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Courtesy of my good friend Ajay, a pic of the bust I mentioned...
http://www.trulliland.co.uk/private/bust.jpg
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ragamala

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Thanks again to ajay (who is a wonderful person and whose dedication to Nikhilda matches or exceeds mine) here are more pics
http://www.trulliland.co.uk/private/ajay.jpg

http://www.trulliland.co.uk/private/award1.jpg

http://www.trulliland.co.uk/private/sitar1.jpg

http://www.trulliland.co.uk/private/tanpura%20etc.jpg
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redtape

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Reply with quote  #10 
Beautiful. Thank you. You reminded me to actually take pictures at Zala-Sahib's House (apparantly I had been pronouncing it wrong ops: how was I to know it is not Jhalla Sahib, to be honest still confused about the ENGLISH spelling )
He has wonderful pictures of (and ovoisly with) the God Pt. N.Bannerjee literally everywhere on walls, will make a video tomorrow~ but I don't think he has anything like that amazing statue
So sublime that someone would have that. It makes me feel wonderful yet sad simultaneously to see it ~ for many reasons. Thank your friend as well please. Can we know the artist's name that carved or made it? Will she/he make another one similar to the one pictured? Sorry for all the questions feel free to ignore any or all of them.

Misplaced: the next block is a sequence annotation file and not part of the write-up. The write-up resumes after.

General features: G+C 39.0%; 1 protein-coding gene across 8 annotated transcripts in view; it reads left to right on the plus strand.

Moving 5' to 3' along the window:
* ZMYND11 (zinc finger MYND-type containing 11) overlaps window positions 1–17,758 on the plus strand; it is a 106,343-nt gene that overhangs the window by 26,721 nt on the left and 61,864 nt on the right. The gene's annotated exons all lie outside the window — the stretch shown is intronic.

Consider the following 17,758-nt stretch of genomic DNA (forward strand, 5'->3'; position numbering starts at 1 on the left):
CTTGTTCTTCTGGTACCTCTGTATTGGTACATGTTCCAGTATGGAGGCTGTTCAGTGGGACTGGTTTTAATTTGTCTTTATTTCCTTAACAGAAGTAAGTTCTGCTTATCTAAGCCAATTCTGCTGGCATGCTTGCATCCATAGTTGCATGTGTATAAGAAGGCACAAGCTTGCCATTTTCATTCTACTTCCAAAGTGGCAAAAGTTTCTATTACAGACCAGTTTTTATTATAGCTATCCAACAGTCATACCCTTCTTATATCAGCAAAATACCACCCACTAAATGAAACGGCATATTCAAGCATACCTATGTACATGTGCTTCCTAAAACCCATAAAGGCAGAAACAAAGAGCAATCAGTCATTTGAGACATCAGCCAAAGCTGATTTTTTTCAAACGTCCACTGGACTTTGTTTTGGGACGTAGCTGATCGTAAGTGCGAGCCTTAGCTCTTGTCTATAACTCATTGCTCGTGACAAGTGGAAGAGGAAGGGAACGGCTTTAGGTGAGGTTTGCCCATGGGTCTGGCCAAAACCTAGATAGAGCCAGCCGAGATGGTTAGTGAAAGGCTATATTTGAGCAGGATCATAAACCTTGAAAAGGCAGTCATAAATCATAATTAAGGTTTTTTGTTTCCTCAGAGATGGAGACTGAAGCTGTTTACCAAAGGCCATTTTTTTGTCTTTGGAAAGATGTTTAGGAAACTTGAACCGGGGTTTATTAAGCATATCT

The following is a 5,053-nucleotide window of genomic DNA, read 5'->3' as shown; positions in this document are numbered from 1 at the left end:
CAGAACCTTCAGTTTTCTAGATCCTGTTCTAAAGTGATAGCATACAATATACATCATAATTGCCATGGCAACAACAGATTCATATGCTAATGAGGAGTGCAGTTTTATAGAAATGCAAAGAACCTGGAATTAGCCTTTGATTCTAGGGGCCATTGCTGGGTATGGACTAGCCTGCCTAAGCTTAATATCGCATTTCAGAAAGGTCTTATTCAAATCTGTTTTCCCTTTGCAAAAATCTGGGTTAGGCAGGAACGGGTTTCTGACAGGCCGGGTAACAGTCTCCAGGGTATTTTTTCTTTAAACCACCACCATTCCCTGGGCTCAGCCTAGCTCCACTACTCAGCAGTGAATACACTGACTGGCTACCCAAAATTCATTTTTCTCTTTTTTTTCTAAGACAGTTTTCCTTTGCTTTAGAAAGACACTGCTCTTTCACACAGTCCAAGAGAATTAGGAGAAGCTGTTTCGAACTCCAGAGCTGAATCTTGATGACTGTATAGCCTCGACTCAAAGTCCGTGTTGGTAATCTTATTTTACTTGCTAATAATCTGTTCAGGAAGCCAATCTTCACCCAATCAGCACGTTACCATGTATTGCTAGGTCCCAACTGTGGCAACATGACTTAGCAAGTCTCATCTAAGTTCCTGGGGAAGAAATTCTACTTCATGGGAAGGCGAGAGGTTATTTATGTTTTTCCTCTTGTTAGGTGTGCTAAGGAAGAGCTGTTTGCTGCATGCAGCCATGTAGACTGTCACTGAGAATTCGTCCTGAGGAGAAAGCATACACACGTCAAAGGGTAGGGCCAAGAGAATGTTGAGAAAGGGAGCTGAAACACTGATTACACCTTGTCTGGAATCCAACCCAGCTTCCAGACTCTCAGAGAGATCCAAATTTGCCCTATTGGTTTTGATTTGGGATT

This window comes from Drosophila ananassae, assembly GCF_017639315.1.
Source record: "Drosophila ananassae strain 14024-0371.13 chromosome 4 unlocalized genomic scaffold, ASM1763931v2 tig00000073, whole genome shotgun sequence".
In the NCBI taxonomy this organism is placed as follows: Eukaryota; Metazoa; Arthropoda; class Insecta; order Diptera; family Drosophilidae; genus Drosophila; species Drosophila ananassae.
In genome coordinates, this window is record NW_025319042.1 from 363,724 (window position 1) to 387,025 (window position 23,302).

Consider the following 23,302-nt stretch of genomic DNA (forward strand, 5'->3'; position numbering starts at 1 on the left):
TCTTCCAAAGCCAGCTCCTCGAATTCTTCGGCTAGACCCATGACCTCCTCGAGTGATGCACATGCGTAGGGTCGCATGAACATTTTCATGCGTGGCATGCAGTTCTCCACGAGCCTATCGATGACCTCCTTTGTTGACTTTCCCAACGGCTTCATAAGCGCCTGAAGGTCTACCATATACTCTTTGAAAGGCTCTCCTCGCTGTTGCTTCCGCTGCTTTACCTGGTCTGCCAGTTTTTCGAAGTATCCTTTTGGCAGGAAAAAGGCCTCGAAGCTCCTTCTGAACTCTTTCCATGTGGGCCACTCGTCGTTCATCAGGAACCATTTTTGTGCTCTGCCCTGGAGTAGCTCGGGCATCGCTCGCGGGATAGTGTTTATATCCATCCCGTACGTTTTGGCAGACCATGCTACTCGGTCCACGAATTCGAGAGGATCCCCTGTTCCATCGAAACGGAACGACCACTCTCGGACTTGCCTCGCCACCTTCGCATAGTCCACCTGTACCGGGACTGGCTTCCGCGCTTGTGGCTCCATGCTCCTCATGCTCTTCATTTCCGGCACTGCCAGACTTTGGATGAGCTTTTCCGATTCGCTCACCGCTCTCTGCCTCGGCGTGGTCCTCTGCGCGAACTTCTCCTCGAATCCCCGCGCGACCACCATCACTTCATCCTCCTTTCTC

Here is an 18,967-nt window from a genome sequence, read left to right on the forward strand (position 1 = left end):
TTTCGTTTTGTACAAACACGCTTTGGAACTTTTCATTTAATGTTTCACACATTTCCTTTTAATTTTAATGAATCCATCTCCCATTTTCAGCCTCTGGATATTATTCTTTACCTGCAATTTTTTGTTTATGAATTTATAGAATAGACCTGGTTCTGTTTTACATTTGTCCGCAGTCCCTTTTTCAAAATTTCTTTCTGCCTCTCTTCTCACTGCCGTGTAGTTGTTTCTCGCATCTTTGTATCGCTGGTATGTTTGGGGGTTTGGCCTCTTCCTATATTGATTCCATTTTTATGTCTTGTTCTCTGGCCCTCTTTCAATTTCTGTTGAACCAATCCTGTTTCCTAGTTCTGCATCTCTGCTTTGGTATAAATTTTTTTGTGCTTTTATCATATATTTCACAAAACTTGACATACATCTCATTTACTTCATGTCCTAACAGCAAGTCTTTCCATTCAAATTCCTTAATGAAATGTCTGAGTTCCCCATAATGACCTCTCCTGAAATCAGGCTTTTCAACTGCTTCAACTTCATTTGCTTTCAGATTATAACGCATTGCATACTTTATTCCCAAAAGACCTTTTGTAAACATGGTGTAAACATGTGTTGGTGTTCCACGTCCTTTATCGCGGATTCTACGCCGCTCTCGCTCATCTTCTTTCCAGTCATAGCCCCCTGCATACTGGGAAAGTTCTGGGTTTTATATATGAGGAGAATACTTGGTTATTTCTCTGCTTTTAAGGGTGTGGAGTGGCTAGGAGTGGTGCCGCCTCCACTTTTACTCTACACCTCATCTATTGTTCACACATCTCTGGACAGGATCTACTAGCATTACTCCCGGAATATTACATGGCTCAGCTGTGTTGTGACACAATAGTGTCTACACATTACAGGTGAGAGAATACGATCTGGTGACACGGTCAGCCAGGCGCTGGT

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ragamala

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Quote:
Originally Posted by "redtape"
Can we know the artist's name that carved or made it? Will she/he make another one similar to the one pictured? Sorry for all the questions feel free to ignore any or all of them.
I think I may have said the bust/statue is of Mrs B (Roma)'s making. A talented artist in her own way as well, as is well-evident here.

here's another pic.
http://www.trulliland.co.uk/private/shrine2.jpg
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cwroyds

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Reply with quote  #12 
Beautiful stuff.
Thanks for the pictures.
Nikhil Banerjee reaches me more than any other musician.

It is sad to see that incredible sitar sitting lonely in the glass case.
It would be a great honor to be allowed to clean and restring it, get it in playable shape.
Partha Chatterjee told me that it has actually seen its day in terms of being a useable sitar.
It was reworked many times and now needs to be retired, but so sad.
That instrument rings in my ears all day long.
I listen to more NB than any other music.

Thanks again.